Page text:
Some of the information you have requested is already available from the Scottish Government’s webpages. Correspondence during the requested period included copies of the Recorded Crime 2019-20 National Statistics and associated news releases. Both of these documents were published on the 29th of September and are available at the links below. Under section 25(1) of FOISA, we do not have to give you information which is already reasonably accessible to you.
Recorded Crime in Scotland, 2019-2020 - gov.scot (www.gov.scot) (publication)
Recorded Crime in Scotland, 2019-20 - gov.scot (www.gov.scot) (news release 1)
Recorded Crime down 24% over the decade - gov.scot (www.gov.scot) (news release 2)
For Question 2, we have not included copies of some correspondence as we have applied exemptions under sections 29(1)(a) (formulation or development of government policy) and 30(b) (i) and (ii) (free and frank exchange of views).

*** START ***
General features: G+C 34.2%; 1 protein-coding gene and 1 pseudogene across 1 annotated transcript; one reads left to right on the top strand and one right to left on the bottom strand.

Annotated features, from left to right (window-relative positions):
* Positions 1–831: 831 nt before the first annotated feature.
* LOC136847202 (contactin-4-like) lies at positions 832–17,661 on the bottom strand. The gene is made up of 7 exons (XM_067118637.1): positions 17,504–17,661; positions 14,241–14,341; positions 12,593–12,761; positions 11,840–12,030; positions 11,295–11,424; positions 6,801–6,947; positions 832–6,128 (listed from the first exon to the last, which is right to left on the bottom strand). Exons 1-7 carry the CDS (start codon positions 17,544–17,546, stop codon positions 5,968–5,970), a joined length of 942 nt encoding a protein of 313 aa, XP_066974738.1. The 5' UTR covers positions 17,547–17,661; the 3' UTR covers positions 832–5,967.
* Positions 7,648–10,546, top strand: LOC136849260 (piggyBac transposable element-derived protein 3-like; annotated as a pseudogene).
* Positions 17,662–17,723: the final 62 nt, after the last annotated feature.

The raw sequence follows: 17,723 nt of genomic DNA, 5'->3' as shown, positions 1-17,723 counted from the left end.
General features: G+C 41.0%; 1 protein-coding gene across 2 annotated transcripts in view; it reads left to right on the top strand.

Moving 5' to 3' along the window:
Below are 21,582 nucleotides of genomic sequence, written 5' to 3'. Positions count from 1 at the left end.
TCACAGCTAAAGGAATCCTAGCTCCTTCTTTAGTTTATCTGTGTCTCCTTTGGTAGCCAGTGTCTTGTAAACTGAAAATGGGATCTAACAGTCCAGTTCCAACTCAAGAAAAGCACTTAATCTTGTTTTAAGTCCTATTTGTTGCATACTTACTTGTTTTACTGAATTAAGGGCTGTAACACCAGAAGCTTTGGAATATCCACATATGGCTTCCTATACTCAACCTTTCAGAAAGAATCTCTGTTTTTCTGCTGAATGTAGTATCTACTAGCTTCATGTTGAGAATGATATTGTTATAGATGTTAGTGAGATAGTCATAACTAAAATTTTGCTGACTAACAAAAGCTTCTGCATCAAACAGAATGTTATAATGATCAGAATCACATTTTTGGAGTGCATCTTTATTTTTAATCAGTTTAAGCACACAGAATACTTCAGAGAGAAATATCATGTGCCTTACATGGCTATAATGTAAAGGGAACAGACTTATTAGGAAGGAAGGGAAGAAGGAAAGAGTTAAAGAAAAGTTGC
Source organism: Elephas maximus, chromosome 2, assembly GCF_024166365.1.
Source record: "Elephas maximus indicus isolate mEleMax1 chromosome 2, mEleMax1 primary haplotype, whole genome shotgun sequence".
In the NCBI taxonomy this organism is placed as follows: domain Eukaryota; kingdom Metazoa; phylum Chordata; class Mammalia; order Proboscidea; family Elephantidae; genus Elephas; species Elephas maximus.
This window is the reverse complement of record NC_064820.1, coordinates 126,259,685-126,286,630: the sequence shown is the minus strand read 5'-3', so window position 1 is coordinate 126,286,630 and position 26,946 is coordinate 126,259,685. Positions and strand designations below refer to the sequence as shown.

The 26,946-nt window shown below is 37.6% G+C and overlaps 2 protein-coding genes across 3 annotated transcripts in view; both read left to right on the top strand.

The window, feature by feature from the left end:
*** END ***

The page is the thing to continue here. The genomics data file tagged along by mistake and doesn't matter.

For Question 3, we have not excluded copies of any correspondence, though have applied redactions to parts of it using the exemptions under sections 29(1)(a) (formulation or development of government policy) and 30(b) (i) and (ii) (free and frank exchange of views).
An exemption under section 38(1)(b) (Personal Data Relating to a Third Party) of FOISA also applies to a small amount of the information requested because it is personal data of a third party, i.e. contact details of individuals, and disclosing it would contravene the data protection principles in Schedule 1 to the Data Protection Act 1998. This exemption is not subject to the ‘public interest test’, so we are not required to consider if the public interest in disclosing the information outweighs the public interest in applying the exemption.